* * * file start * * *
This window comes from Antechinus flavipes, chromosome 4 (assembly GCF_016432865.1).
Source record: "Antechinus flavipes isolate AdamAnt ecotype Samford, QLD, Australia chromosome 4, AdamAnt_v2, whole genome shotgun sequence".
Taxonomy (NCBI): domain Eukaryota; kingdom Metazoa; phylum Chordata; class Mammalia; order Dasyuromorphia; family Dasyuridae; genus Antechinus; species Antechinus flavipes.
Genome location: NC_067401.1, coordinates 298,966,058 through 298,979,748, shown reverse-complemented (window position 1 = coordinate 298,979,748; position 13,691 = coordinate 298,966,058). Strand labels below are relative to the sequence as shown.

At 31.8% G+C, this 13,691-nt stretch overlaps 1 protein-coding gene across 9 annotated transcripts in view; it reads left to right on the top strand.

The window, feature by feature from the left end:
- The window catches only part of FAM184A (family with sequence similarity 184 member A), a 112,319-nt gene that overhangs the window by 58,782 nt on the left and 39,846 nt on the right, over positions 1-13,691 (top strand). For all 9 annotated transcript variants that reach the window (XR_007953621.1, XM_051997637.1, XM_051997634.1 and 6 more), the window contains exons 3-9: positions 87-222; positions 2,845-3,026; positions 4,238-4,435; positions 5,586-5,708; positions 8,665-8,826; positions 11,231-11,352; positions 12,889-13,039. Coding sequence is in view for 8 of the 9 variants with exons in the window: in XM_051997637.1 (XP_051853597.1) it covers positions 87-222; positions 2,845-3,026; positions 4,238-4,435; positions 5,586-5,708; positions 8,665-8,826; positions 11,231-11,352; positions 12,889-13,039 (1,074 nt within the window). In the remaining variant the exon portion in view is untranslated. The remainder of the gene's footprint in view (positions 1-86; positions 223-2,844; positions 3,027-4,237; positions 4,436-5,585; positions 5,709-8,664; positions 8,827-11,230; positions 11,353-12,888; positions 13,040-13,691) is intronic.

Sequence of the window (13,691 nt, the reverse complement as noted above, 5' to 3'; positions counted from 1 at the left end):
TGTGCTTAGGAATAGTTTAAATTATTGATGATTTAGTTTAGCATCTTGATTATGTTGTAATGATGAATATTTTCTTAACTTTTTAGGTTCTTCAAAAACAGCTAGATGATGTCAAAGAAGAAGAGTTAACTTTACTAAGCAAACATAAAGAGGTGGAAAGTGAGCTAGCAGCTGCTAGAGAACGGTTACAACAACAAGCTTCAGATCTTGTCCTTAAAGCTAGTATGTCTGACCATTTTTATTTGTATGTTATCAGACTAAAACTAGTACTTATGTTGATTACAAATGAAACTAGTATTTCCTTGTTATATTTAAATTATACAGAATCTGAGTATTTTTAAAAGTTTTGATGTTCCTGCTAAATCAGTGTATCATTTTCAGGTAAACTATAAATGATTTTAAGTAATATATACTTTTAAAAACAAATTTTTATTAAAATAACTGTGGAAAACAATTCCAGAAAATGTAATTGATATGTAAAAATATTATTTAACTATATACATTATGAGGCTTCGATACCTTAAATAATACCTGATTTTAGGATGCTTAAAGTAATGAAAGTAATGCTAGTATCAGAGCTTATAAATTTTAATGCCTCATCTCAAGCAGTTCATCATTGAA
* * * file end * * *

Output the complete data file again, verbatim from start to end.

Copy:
This window comes from Antechinus flavipes, chromosome 4 (assembly GCF_016432865.1).
Source record: "Antechinus flavipes isolate AdamAnt ecotype Samford, QLD, Australia chromosome 4, AdamAnt_v2, whole genome shotgun sequence".
Taxonomy (NCBI): domain Eukaryota; kingdom Metazoa; phylum Chordata; class Mammalia; order Dasyuromorphia; family Dasyuridae; genus Antechinus; species Antechinus flavipes.
Genome location: NC_067401.1, coordinates 298,966,058 through 298,979,748, shown reverse-complemented (window position 1 = coordinate 298,979,748; position 13,691 = coordinate 298,966,058). Strand labels below are relative to the sequence as shown.

At 31.8% G+C, this 13,691-nt stretch overlaps 1 protein-coding gene across 9 annotated transcripts in view; it reads left to right on the top strand.

The window, feature by feature from the left end:
- The window catches only part of FAM184A (family with sequence similarity 184 member A), a 112,319-nt gene that overhangs the window by 58,782 nt on the left and 39,846 nt on the right, over positions 1-13,691 (top strand). For all 9 annotated transcript variants that reach the window (XR_007953621.1, XM_051997637.1, XM_051997634.1 and 6 more), the window contains exons 3-9: positions 87-222; positions 2,845-3,026; positions 4,238-4,435; positions 5,586-5,708; positions 8,665-8,826; positions 11,231-11,352; positions 12,889-13,039. Coding sequence is in view for 8 of the 9 variants with exons in the window: in XM_051997637.1 (XP_051853597.1) it covers positions 87-222; positions 2,845-3,026; positions 4,238-4,435; positions 5,586-5,708; positions 8,665-8,826; positions 11,231-11,352; positions 12,889-13,039 (1,074 nt within the window). In the remaining variant the exon portion in view is untranslated. The remainder of the gene's footprint in view (positions 1-86; positions 223-2,844; positions 3,027-4,237; positions 4,436-5,585; positions 5,709-8,664; positions 8,827-11,230; positions 11,353-12,888; positions 13,040-13,691) is intronic.

Sequence of the window (13,691 nt, the reverse complement as noted above, 5' to 3'; positions counted from 1 at the left end):
TGTGCTTAGGAATAGTTTAAATTATTGATGATTTAGTTTAGCATCTTGATTATGTTGTAATGATGAATATTTTCTTAACTTTTTAGGTTCTTCAAAAACAGCTAGATGATGTCAAAGAAGAAGAGTTAACTTTACTAAGCAAACATAAAGAGGTGGAAAGTGAGCTAGCAGCTGCTAGAGAACGGTTACAACAACAAGCTTCAGATCTTGTCCTTAAAGCTAGTATGTCTGACCATTTTTATTTGTATGTTATCAGACTAAAACTAGTACTTATGTTGATTACAAATGAAACTAGTATTTCCTTGTTATATTTAAATTATACAGAATCTGAGTATTTTTAAAAGTTTTGATGTTCCTGCTAAATCAGTGTATCATTTTCAGGTAAACTATAAATGATTTTAAGTAATATATACTTTTAAAAACAAATTTTTATTAAAATAACTGTGGAAAACAATTCCAGAAAATGTAATTGATATGTAAAAATATTATTTAACTATATACATTATGAGGCTTCGATACCTTAAATAATACCTGATTTTAGGATGCTTAAAGTAATGAAAGTAATGCTAGTATCAGAGCTTATAAATTTTAATGCCTCATCTCAAGCAGTTCATCATTGAA